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Knitted Hems

March 18, 2011

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A knitted hem is an awesome way to finish or start off your knitting when you are looking for a tailored and clean look. Knitted hems are also the perfect solution to preventing the Stockingette curl. You may also use this technique to place pin tucks anywhere in a project by a small modification.This technique played a big role in the Lollipop Skirt by Bekah Knits. Let's get started.

To add a knitted hem to the beginning of a project, you want to decide how long you want your hem. You can determine this with swatching. However many rows long your finished hem will be, you will knit double. I am going to demonstrate with a 6 row hem. First I cast on according to my pattern and knit 5 rows in Stockingette. Next, on the right side of my work, I purl one row (I will explain this in a bit), then I knit 5 more rows in Stockingette. One the next row (which I will be knitting), I will pick up one stitch from the cast on edge and knit it together with a stitch from my left needle. 

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You can see that it starts to form a welt, i.e. knitted hem. The purl row in the middle creates a dent on the wrong side enabling the fabric to fold there and give a clean finish. Otherwise, you would be creating more of a tube instead of a nice, folded hem finish. After this row, you can continue knitting according to your pattern.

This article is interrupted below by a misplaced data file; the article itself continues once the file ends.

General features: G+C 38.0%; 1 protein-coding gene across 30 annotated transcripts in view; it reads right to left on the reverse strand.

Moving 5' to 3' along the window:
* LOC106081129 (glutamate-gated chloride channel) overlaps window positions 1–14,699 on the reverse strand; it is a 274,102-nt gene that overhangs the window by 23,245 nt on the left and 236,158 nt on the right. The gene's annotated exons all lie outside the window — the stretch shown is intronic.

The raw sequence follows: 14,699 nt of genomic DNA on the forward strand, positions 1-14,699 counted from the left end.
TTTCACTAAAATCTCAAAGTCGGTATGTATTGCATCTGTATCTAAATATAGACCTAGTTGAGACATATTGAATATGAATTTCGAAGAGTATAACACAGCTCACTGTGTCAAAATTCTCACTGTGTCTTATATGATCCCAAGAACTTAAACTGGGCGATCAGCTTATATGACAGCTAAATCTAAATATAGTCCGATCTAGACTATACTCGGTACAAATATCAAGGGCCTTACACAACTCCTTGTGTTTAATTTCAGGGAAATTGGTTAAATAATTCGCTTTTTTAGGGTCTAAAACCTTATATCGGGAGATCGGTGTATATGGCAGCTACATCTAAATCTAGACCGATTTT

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Now, if you want to add a knitting hem to your project at the end and cast off at the same time, I recommend you add a lifeline where the top of the hem will start. This makes it easy to pick up your stitches in a straight line. You might notice that you cannot see the life line from the back of the work as easily as you can see it from the front but once you start picking up, you will see it just fine. Again, working with a 6 row hem, you will knit 5 rows from the life line in Stockingette. The next row, on the right side, purl one row and then knit 5 more rows in Stockingette. 

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On the next right side row, beginning picking up the first purl bump on the hem side of the life line and knit it together with the first stitch from your left needle, continue across the row this way. But once you have 2 stitches on your right needle, begin casting off. Once you have cast off all your stitches, weave in your ends and pull out your life line.

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If you want to add a welt, or pin tuck into your work, follow the directions above for adding a hem at the end of your work but do not cast off. Continue knitting up, spacing your welts out as you go so they do not add too much bulk. I spaced mine by knitting 7 rows from the top of the first welt to the purl row of the next welt. This creates a cascade of welts. 

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This page contains a single entry by published on March 18, 2011 1:47 PM.

Janome Binding Foot Tested was the previous entry in this blog.

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